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Mast Battens

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Looking for some information concerning mast battens.

I assume these were notched where the iron bands were, or did they lie on top of the bands? None of the images I’ve seen are very clear.


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Good Evening Auger;


They would certainly have been notched out, as the iron bands were proud of the mast's surface. I know that I have seen this described somewhere, but I cannot remember where. Failure to do this would have allowed the battens to distort and crack under the localised pressure from the shrouds and other objects looped over the mast head.


The lower part of the mast had its core bound together with iron bands, and the fishes and paunches applied over the bands were notched out to sit flush on the core.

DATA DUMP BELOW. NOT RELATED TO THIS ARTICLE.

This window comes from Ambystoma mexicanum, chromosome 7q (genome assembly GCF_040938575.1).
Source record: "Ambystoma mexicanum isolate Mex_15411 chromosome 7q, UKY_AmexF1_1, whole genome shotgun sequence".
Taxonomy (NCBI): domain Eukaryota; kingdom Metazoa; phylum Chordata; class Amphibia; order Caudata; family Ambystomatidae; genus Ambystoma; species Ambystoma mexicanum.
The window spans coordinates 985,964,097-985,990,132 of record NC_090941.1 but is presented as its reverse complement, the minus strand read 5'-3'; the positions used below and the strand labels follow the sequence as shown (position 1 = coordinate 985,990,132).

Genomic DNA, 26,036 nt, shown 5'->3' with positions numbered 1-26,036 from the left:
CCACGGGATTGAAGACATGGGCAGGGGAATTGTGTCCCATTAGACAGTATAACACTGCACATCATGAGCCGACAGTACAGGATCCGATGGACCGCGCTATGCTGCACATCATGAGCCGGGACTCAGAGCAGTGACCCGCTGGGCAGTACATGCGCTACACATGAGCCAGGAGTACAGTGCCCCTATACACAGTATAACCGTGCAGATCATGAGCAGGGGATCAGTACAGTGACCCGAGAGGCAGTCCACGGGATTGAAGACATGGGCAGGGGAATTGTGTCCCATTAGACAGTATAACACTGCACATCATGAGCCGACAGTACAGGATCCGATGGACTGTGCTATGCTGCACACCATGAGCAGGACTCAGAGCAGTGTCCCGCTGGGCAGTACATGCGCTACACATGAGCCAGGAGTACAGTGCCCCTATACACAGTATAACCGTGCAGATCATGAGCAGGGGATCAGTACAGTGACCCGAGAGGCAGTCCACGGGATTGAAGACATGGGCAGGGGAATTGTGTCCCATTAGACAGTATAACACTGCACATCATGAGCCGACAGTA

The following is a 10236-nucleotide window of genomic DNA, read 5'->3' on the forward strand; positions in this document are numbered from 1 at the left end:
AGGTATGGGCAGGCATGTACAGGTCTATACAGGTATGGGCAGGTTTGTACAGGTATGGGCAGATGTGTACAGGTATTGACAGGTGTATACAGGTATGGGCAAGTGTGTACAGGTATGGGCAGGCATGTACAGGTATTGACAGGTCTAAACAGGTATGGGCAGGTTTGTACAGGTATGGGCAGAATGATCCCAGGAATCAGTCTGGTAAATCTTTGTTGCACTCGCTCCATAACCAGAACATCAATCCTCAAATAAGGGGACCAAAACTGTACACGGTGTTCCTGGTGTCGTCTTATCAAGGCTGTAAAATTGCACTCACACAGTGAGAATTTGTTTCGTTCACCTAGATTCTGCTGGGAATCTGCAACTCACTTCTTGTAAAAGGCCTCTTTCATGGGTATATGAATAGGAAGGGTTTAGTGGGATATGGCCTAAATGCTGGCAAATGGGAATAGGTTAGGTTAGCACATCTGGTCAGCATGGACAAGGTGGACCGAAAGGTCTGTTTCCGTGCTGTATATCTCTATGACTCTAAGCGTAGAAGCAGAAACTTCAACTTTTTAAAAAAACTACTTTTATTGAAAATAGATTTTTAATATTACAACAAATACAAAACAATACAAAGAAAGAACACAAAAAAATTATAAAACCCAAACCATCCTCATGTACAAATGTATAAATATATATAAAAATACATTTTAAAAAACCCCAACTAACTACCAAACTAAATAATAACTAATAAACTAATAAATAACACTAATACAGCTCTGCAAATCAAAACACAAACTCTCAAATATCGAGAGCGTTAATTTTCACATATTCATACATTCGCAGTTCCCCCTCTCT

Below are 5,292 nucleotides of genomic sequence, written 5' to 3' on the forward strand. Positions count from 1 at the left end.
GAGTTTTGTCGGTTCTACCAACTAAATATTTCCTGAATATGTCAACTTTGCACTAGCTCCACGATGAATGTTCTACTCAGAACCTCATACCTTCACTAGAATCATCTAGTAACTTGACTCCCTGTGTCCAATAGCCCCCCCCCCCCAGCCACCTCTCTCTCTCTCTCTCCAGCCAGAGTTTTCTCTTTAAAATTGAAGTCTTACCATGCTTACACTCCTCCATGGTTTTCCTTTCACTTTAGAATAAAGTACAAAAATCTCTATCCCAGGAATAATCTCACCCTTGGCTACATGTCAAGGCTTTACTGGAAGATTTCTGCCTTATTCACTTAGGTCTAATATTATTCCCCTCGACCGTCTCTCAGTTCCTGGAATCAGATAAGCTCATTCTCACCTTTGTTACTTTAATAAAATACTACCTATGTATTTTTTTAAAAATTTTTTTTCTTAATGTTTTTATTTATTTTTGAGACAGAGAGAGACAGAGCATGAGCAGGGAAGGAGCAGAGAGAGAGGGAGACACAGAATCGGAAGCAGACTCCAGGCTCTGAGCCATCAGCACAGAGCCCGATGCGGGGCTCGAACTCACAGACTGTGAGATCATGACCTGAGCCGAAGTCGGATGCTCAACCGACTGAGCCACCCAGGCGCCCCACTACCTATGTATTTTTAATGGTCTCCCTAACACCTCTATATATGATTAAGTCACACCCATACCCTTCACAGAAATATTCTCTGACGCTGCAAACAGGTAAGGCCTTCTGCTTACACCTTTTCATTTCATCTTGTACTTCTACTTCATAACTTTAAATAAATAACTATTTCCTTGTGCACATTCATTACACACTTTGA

Incidentally, I see that you are using James Lees's book. Do not rely on his statement that iron bands are seldom seen on models before 1800 as a guide to full-size practice. After the American colonies became independent, the supply of New England masts dried up, and the Navy could not obtain trees of the same size elsewhere. The trees they formerly purchased from the colonies were large enough to supply most masts as a single tree. After the loss of this supply, they came to rely much more upon 'made' masts, comprising smaller pieces all carefully interlocked. These needed iron bands to hold the component parts together. 


From the late 1770s onward, there are a large number of drawings of masts made at various dockyards, all of 'made' masts, listing the sizes of the component timbers and their costs. These all show iron bands around the core, and each seems to be the relevant Master Shipwright's suggestion for overcoming the shortage of large trees (this is my assumption, and is not stated as such on any of the drawings) 


For any vessel built or re-masted from 1780 onwards, I would use metal hoops on the mast. 


All the best,


Mark P

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